Capstone 1, David Woo

Interactivity in Electronic Literature.

Electronic literature is defined as any sort of literature that can be accessed through a computer or some other type of electronic device. Programers and writers are able to utilize the different capabilities of computers and other software. As a result authors are able to incorporate more interactivity into their pieces in order to increase engagement as well as making a piece more appealing.

New authors in the electronic world are now able to incorporate interactivity into their work in a number of different ways. Websites such as Text Adventures have been established to house a sub-genre of e-literature known as “Interactive Fiction.’ These incorporate a type of interactivity similar to a “Choose your own adventure‘ book, where a reader has the freedom to navigate through the story anyway he/she chooses with the use of hyperlinks.

A novella known as “Pry‘ that was released in 2014 has recently popularized the usage of more videos and sounds as a  form of interactivity, where the reader and/or player uncovers a series of these videos as well as text and audio in order to piece together a story. Other notable electronic literature pieces with different forms of interactivity include Tailspin (2008) and Galatea (2000).

Interactivity in Games

Some people argue that games are merely just literature with an emphasis on the interactivity. Espen Aarseth supports this with the comparison of ergodic literature, which is “Open, dynamic texts… which the reader must perform specific actions to generate a literary sequence.’ Aarseth argues that texts such as these are no different than many adventure based video games.

Other critics argue that interactivity does not make the telling of a story literature. David Golumbia emphasizes that today the word “play’ has become very twisted. In his essay, “Games without Play,’ vividly analyzes popular games such as World of War Craft and Halo. These games incorporate adventure as well as interactivity, but it is hard to classify them as literature due to their un-reciprocrative nature and a limited story base.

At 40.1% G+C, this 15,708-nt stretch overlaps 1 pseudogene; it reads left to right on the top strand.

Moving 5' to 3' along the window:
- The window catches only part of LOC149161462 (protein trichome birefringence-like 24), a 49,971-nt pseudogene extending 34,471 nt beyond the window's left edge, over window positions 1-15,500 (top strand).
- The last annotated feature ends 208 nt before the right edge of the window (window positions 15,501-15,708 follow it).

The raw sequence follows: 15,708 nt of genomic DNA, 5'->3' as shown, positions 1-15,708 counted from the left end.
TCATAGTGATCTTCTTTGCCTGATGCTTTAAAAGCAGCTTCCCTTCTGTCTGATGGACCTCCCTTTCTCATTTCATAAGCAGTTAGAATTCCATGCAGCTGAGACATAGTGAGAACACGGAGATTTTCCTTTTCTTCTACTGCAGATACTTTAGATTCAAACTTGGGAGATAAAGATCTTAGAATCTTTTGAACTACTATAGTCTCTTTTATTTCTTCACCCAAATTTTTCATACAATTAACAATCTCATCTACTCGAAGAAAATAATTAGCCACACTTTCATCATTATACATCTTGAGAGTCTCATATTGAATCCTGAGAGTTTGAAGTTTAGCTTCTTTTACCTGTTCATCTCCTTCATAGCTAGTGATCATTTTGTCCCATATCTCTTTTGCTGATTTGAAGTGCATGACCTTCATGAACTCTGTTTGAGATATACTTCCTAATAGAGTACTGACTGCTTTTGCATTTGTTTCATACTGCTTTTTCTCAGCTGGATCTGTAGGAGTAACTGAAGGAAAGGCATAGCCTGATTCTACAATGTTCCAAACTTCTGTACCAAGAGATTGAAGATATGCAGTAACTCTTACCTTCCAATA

Although there are some disputes over the classification of video games in the electronic literature world, there are some notable works that incorporate aspects of interactivity and literature such as Zork (1977) and Final Fantasy (1987-2014)– Which possess complex story lines and are not so repetitive.

Revision: (Revisions are in bold and I removed everything that had to do with “e-books”)

History of Electronic Literature

     A gradual transition into the digital world beginning with new advancements in technology to makes things more efficient and accessible. This is comparable to the release of the printing press in the fourteen hundreds, as people did not seriously consider it a major contributor to literature at first. In the nineteen sixties and seventies, the creation of the personal computer allowed people to begin expanding literature into the electronic realm.

Online diaries which were the precursor of blogging began in approximately 1994 with journalists keeping accounts of their personal lives.[6] Online diaries transitioned into what is the complex world of blogging today. On May 15, 1999 the short form, “blog,” was first used by Peter Merholz, who jokingly broke the word weblog into the phrase “we blog” in the sidebar of his blog. Shortly after, Evan Williams at Pyra Labs used “blog” as both a noun and verb (“to blog,” meaning “to edit one’s weblog or to post to one’s weblog”) and devised the term “blogger” in connection with Pyra Labs’ Blogger product, leading to the popularization of the terms.